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Craft of Cooking:
Curing duck breasts and hanging them like hams in your refrigerator for three weeks may not be your particular pail of blueberries. Or brining a whole, 30-pound piglet as a precursor for making porchetta. But how about grilling a hangar steak and slathering it with a bordelaise sauce? Mind you, this is a sauce that calls for a bottle of dry red wine and three quarts of veal stock as well as the requisite vegetables. But that's the point here: the best imaginable ingredients and a lot of focused work leading to a sublimely simple outcome. Simple in this case being an ultimate grilled steak experience. The kind of experience dished up at Tom Colicchio's restaurant Craft. Craft of Cooking is Colicchio's way of making that same experience available in your own home.
The author of Think Like a Chef is betting that if he shows you what he does in a commercial kitchen, it will have an impact on your home cooking. Because what he does in his kitchen is what he likes to eat at home. It's not about speed, and it's not about convenience. It's about making food taste great without fanfare or pretension. The book breaks out in major ingredient sections, meat, fish, vegetables, and the like. Subsections in meat, for example, include charcuterie, roasting and grilling, and braising. Some of the recipes, like the one for baby lamb, are simply too big for the home kitchen. But Colicchio wants you to see what he's up to. He wants you to think about it. There are long asides about various products--the hangar steak, mesclun, beurre fondue--called ingredient portraits. And there are notes that detail how all the elements of a restaurant from prep to wine service fit together.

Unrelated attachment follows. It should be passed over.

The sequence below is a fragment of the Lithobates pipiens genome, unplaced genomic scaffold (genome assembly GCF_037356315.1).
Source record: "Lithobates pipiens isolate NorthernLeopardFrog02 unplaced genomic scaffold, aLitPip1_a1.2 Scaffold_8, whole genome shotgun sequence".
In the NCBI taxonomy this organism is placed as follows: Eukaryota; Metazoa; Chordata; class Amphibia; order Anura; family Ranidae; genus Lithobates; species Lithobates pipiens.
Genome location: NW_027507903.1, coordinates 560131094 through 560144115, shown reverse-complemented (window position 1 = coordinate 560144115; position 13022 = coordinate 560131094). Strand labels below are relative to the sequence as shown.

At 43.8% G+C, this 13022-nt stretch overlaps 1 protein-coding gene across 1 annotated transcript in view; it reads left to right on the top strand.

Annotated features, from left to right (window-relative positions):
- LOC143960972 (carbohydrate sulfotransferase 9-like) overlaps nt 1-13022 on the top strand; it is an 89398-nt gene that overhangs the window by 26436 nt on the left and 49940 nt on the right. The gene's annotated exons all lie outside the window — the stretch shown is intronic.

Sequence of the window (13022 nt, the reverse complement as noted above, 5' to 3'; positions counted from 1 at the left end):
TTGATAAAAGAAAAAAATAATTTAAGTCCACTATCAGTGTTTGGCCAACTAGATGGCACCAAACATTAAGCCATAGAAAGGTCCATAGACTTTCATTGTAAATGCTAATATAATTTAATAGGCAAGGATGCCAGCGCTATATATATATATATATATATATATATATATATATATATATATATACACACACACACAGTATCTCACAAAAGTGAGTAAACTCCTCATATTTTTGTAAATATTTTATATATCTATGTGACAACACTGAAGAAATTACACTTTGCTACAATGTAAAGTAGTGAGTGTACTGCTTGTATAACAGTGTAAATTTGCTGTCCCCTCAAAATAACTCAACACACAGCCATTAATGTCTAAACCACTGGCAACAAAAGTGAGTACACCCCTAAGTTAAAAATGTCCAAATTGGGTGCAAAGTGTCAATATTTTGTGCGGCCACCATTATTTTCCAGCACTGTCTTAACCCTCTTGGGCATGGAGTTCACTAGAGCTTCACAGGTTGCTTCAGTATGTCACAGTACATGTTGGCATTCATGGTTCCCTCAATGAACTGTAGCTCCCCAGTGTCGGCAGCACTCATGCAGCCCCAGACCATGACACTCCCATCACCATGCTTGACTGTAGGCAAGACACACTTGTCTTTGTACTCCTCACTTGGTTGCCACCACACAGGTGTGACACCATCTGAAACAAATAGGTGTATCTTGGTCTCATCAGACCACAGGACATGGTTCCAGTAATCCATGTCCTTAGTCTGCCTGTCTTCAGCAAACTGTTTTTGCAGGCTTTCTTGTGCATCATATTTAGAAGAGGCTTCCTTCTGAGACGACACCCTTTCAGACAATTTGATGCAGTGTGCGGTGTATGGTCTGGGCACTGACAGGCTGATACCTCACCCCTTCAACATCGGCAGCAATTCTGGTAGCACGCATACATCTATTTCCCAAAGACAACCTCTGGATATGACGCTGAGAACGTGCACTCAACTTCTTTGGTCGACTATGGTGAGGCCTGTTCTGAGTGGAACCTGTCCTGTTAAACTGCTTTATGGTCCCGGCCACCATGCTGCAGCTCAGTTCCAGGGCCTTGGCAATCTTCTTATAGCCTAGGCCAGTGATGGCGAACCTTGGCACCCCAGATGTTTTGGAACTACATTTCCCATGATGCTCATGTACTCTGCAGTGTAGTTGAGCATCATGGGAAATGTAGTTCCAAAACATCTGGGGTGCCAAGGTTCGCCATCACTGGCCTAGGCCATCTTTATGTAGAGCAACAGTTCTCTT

For anyone who simply loves to read delicious recipes, this is an elegant book. For those home cooks with some experience--skilled amateurs--Craft of Cooking is a challenge as well as a portal to a whole new realm of fine cuisine. --Schuyler Ingle [via]